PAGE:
Metastatic Melanoma

Melanocytic neoplasms constitute a spectrum of benign and malignant skin tumors that have distinct clinical, morphological, and molecular genetic profiles. Melanomas are neoplasms of melanocytes that have the potential to metastasize or are on an evolutionary pathway in which the acquisition of that potential is likely. Melanomas may develop within a pre-existing benign melanocytic nevus, but the great majority develop de novo. Intermittent high dose UV radiation is the major environmental risk factor for melanoma, but genetic factors undoubtedly play an important role. Melanomas are the most important group of cutaneous malignancies because of their inherent capability for metastasis. The most commonly affected anatomic sites are the face in both sexes, the ear, head, neck, back, and shoulders in men, and the legs in women. Melanomas begin as macules that may progress to plaques and tumors. Most begin as faintly uniform brown macules with slightly irregular borders. Over time, they...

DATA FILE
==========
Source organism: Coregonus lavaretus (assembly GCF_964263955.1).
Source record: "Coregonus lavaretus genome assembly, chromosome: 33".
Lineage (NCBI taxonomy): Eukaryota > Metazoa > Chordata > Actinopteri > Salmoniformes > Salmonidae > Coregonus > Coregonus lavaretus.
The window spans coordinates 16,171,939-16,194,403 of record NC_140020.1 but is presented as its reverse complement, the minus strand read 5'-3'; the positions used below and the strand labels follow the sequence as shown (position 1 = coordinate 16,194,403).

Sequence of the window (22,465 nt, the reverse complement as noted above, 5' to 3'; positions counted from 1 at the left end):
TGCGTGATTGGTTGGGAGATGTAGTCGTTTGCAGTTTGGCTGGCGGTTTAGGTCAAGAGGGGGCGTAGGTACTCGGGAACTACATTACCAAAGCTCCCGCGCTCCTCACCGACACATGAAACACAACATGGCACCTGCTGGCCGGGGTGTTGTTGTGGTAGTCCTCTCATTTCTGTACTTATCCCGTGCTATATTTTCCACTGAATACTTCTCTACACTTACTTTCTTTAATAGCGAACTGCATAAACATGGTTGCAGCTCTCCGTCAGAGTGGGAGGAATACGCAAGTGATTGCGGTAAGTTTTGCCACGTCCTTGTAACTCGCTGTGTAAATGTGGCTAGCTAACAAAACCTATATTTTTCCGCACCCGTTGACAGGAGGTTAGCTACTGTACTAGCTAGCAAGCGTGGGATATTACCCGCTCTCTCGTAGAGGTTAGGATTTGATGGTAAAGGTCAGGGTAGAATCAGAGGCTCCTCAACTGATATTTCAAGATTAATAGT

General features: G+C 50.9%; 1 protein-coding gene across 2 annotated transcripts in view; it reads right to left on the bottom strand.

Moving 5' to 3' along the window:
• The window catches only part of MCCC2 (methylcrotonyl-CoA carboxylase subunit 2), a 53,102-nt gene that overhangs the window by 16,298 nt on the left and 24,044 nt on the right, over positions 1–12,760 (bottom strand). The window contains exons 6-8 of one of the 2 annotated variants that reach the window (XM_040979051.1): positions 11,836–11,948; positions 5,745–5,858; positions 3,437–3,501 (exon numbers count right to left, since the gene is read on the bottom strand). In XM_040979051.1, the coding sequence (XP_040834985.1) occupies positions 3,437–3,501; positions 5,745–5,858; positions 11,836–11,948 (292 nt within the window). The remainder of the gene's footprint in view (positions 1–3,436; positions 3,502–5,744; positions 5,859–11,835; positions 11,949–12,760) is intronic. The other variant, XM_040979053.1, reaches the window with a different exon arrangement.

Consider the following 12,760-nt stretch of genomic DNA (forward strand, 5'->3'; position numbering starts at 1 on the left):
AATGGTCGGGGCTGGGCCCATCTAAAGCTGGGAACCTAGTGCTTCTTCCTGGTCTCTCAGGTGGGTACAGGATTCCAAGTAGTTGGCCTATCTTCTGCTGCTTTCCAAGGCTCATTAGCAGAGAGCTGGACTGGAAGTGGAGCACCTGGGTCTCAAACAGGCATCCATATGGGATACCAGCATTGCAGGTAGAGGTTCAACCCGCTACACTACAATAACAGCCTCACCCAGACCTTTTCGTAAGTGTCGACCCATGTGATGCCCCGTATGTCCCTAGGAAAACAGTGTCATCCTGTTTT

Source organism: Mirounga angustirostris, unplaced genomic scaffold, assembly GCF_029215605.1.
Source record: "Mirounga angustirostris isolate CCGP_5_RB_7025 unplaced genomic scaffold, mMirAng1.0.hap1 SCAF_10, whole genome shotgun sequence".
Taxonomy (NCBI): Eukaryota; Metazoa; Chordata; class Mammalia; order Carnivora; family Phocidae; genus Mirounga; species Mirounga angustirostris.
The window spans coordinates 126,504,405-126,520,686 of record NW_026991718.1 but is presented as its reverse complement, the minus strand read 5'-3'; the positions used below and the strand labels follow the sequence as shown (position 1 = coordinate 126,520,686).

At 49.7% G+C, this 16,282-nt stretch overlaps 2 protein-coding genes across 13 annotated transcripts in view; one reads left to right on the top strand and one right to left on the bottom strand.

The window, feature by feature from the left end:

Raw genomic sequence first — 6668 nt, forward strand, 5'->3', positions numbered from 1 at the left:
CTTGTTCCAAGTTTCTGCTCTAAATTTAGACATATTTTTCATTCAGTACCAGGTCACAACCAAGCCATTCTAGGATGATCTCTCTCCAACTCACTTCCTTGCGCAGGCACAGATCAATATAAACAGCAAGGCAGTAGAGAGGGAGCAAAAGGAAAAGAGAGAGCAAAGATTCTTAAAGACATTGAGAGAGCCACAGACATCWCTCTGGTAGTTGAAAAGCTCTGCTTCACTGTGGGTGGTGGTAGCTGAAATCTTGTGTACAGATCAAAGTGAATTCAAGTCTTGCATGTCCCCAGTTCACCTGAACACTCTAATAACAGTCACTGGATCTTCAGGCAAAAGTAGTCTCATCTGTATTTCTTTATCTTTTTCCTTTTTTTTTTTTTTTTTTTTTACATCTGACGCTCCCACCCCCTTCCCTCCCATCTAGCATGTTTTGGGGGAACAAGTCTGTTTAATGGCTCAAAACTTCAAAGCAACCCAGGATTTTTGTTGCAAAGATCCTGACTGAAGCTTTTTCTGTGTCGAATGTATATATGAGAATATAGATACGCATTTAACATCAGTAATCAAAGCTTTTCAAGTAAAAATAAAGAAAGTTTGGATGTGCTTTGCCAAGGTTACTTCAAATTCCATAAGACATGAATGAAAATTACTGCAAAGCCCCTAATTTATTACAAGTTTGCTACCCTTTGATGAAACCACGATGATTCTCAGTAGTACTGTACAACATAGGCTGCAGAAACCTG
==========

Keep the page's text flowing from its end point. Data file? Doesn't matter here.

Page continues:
Choroidal Melanoma

The most common primary intraocular tumour is the malignant melanoma of the choroid. In white people,the tumour has an incidence of one in 2500 and the average age at presentation is 50 years. The incidence rises with age with a peak at 70 years. However, it is important to appreciate that no age is exempt because choroidal melanomas have been reported in children as young as three years. It is extremely rare in black people. It differs from melanoma of the skin in that it grows more slowly and metastasises late. Most choroidal melanomas are thought to originate from choroidal nevi, which are present in up to 10 of the population. At first, it is seen as a raised pigmented oval area, which can be anywhere in the fundus (Figure 15.1). It is usually brown in colour although it can be amelanotic (or greyish). As the tumour enlarges there might be an associated exudative retinal detachment or, less often, secondary glaucoma. Other associated features might include choroidal haemorrhage...